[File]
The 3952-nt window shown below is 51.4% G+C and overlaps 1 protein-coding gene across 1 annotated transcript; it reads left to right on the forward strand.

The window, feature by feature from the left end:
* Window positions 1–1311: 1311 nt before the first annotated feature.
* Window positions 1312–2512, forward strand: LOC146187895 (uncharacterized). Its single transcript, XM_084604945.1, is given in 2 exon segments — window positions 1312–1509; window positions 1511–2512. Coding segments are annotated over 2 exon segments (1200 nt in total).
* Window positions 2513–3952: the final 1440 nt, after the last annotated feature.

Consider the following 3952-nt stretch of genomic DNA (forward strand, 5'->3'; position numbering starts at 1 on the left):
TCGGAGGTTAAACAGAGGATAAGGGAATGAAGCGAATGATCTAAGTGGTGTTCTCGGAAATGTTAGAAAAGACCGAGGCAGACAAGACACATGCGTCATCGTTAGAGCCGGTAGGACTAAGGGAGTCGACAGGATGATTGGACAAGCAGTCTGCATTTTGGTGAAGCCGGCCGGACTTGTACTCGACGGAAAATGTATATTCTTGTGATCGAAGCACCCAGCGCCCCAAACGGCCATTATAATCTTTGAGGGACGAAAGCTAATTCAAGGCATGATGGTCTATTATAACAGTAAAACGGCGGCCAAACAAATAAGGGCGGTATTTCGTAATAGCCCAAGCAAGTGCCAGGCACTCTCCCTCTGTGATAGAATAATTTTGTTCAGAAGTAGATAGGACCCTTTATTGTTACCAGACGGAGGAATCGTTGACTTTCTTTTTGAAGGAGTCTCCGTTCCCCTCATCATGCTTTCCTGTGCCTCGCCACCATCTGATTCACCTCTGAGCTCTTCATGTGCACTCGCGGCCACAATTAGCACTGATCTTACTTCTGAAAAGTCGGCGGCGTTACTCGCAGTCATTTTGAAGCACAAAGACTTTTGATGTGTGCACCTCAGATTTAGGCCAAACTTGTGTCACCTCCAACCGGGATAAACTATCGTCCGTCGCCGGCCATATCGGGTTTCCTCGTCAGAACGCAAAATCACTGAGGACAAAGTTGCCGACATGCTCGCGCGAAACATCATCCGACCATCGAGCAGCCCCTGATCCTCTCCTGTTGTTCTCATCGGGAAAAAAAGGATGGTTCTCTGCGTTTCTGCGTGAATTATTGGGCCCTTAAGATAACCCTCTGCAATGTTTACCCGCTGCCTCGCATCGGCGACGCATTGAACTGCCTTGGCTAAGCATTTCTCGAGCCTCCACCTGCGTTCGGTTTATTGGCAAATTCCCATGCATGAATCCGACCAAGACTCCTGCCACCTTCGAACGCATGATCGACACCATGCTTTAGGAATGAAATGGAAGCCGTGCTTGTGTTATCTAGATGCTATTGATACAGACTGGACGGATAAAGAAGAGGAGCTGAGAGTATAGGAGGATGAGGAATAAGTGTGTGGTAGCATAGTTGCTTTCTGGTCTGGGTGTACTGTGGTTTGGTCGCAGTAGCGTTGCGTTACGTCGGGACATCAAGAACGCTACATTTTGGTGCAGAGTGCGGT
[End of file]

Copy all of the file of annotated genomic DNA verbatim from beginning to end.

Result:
The 3952-nt window shown below is 51.4% G+C and overlaps 1 protein-coding gene across 1 annotated transcript; it reads left to right on the forward strand.

The window, feature by feature from the left end:
* Window positions 1–1311: 1311 nt before the first annotated feature.
* Window positions 1312–2512, forward strand: LOC146187895 (uncharacterized). Its single transcript, XM_084604945.1, is given in 2 exon segments — window positions 1312–1509; window positions 1511–2512. Coding segments are annotated over 2 exon segments (1200 nt in total).
* Window positions 2513–3952: the final 1440 nt, after the last annotated feature.

Consider the following 3952-nt stretch of genomic DNA (forward strand, 5'->3'; position numbering starts at 1 on the left):
TCGGAGGTTAAACAGAGGATAAGGGAATGAAGCGAATGATCTAAGTGGTGTTCTCGGAAATGTTAGAAAAGACCGAGGCAGACAAGACACATGCGTCATCGTTAGAGCCGGTAGGACTAAGGGAGTCGACAGGATGATTGGACAAGCAGTCTGCATTTTGGTGAAGCCGGCCGGACTTGTACTCGACGGAAAATGTATATTCTTGTGATCGAAGCACCCAGCGCCCCAAACGGCCATTATAATCTTTGAGGGACGAAAGCTAATTCAAGGCATGATGGTCTATTATAACAGTAAAACGGCGGCCAAACAAATAAGGGCGGTATTTCGTAATAGCCCAAGCAAGTGCCAGGCACTCTCCCTCTGTGATAGAATAATTTTGTTCAGAAGTAGATAGGACCCTTTATTGTTACCAGACGGAGGAATCGTTGACTTTCTTTTTGAAGGAGTCTCCGTTCCCCTCATCATGCTTTCCTGTGCCTCGCCACCATCTGATTCACCTCTGAGCTCTTCATGTGCACTCGCGGCCACAATTAGCACTGATCTTACTTCTGAAAAGTCGGCGGCGTTACTCGCAGTCATTTTGAAGCACAAAGACTTTTGATGTGTGCACCTCAGATTTAGGCCAAACTTGTGTCACCTCCAACCGGGATAAACTATCGTCCGTCGCCGGCCATATCGGGTTTCCTCGTCAGAACGCAAAATCACTGAGGACAAAGTTGCCGACATGCTCGCGCGAAACATCATCCGACCATCGAGCAGCCCCTGATCCTCTCCTGTTGTTCTCATCGGGAAAAAAAGGATGGTTCTCTGCGTTTCTGCGTGAATTATTGGGCCCTTAAGATAACCCTCTGCAATGTTTACCCGCTGCCTCGCATCGGCGACGCATTGAACTGCCTTGGCTAAGCATTTCTCGAGCCTCCACCTGCGTTCGGTTTATTGGCAAATTCCCATGCATGAATCCGACCAAGACTCCTGCCACCTTCGAACGCATGATCGACACCATGCTTTAGGAATGAAATGGAAGCCGTGCTTGTGTTATCTAGATGCTATTGATACAGACTGGACGGATAAAGAAGAGGAGCTGAGAGTATAGGAGGATGAGGAATAAGTGTGTGGTAGCATAGTTGCTTTCTGGTCTGGGTGTACTGTGGTTTGGTCGCAGTAGCGTTGCGTTACGTCGGGACATCAAGAACGCTACATTTTGGTGCAGAGTGCGGT